Like Daniel and his friends, captive in Babylon, Christians live as strangers and exiles in this world. We are different. We stand out because we trust in God's wisdom, not the wisdom of this world; we trust in God's forgiveness, in the face of our own evil and the evil of this world; and we trust in God's eternal kingdom rather than the passing rulers and authorities who dominate worldly politics. In the book of Daniel, we find rich teaching and encouragement to keep seeing things God's way in a world that is determined to go its own way.
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Sometimes things are not what they seem. Sometimes things that seem important turn out to be unimportant. Sometimes things that seem permanent turn out to be temporary. Sometimes things that seem valuable turn out to be worthless.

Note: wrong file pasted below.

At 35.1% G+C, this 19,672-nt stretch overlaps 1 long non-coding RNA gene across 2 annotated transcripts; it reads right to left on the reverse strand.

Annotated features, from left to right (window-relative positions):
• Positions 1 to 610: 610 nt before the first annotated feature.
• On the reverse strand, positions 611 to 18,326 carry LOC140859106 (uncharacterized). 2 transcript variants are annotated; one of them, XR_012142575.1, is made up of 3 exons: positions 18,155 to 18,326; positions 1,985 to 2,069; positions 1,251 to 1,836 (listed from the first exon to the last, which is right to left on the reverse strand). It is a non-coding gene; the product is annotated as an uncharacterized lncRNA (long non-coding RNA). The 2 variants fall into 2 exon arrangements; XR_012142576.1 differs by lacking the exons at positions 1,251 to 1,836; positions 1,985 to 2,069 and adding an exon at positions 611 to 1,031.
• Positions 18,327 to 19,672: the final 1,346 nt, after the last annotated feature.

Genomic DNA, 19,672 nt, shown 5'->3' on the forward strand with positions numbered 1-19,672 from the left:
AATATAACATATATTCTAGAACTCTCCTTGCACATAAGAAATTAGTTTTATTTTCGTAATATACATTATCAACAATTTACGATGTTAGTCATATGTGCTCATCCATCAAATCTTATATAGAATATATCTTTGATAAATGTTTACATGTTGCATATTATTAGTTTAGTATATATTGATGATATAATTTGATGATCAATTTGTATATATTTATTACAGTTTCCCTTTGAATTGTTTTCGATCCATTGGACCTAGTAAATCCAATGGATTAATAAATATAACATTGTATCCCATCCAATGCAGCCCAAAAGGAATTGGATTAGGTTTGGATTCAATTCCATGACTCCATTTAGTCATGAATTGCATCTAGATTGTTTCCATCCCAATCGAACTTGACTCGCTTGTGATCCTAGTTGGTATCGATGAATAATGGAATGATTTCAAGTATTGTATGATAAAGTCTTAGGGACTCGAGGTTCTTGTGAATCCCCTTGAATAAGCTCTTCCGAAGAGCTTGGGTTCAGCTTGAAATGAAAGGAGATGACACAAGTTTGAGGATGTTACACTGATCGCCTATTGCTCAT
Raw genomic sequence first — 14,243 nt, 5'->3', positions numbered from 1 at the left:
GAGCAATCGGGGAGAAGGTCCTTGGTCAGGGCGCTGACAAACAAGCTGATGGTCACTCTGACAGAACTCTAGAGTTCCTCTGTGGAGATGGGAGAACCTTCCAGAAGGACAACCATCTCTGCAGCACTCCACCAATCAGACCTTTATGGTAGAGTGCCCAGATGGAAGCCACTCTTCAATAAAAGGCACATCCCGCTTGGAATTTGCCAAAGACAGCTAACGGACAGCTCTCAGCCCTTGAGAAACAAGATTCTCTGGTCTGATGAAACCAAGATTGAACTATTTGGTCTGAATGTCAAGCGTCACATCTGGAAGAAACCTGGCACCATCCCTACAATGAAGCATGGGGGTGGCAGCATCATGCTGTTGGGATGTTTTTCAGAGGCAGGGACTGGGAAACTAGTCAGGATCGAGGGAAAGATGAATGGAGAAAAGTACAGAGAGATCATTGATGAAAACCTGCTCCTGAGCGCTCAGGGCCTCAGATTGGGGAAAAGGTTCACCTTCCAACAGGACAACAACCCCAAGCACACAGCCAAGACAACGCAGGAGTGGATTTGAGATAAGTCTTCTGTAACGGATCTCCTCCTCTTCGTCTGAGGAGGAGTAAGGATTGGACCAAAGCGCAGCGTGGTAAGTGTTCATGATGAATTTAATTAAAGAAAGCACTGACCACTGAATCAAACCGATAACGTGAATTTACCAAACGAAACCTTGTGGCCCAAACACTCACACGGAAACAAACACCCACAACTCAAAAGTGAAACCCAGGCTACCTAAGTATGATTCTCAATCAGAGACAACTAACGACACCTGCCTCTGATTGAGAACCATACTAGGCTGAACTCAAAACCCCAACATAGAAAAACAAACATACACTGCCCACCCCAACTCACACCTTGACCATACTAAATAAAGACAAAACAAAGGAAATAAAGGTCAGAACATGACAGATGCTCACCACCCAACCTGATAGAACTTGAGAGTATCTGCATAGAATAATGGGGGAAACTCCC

That’s why Daniel is such an important book. It powerfully reminds us to always see things God’s way. At the heart of the story is a young man named Daniel, far from home, forced to study the learning and wisdom of the empire that had gutted his own, destroying the temple of his God and killing many of his countrymen.
Behind this story lies a greater reality. The powerful kingdom of the Babylonians will not last, and even the powerful kingdom that replaces it will be torn down to be replaced by more temporary dynasties. One king, however, rules over all. The Lord of Israel uses the story of Daniel to point towards an eternal kingdom that reveals the power of his Son Jesus.
Any Christian who picks up the book of Daniel will find much to sympathize with. Political power and social pressure will push us around, and challenge our faith, in ways that we don’t expect. Where are we going to find encouragement? In Daniel’s God—the same God that rules over the kings of the ancient world is the God who rules today through the king he’s appointed—Jesus Christ.
To get the most out of this Pathway Guide to Daniel, please read the whole of Daniel at least once before you get started on the studies, and ask God to give you his wisdom to live the message that’s in the book.
— Bryson Smith, March 2007